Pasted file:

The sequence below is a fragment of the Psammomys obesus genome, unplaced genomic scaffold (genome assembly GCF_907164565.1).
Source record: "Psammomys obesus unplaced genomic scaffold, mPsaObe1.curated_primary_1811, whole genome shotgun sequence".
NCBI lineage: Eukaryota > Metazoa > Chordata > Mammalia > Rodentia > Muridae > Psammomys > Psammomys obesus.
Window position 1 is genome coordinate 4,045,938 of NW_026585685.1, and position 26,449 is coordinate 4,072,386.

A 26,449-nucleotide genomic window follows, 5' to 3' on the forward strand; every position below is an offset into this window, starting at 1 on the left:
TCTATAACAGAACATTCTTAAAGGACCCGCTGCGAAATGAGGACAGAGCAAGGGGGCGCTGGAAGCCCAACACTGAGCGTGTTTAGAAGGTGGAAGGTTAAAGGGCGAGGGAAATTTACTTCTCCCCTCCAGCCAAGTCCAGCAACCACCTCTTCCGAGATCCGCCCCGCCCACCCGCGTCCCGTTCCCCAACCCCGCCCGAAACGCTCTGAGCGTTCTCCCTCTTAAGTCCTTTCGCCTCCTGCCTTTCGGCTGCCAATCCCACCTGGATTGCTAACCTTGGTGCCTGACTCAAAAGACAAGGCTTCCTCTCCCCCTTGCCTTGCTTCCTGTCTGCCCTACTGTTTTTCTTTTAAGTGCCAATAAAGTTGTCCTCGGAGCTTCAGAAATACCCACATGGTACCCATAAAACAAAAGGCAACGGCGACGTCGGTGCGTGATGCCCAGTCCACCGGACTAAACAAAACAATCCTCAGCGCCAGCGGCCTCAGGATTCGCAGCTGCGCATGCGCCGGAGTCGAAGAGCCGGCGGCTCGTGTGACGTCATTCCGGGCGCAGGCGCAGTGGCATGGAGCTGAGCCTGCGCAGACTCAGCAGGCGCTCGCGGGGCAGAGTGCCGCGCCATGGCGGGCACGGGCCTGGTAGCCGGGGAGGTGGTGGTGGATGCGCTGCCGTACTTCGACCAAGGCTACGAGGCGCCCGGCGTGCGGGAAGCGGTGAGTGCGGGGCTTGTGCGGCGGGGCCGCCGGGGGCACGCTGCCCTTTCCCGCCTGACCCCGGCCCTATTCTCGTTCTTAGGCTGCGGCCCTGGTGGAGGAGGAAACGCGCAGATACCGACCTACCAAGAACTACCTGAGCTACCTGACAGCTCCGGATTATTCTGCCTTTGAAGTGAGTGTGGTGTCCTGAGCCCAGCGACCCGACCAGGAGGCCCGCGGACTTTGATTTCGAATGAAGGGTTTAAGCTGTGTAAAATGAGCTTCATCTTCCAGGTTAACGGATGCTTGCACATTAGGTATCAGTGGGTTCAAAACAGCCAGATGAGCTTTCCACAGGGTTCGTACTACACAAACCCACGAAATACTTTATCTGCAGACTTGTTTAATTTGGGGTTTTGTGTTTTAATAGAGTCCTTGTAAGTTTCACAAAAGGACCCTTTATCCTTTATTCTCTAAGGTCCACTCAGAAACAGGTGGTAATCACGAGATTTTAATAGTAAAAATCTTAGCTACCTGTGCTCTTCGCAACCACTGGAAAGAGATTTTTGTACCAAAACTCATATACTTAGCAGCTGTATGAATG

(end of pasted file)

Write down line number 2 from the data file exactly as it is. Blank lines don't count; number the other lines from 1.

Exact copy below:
Source record: "Psammomys obesus unplaced genomic scaffold, mPsaObe1.curated_primary_1811, whole genome shotgun sequence".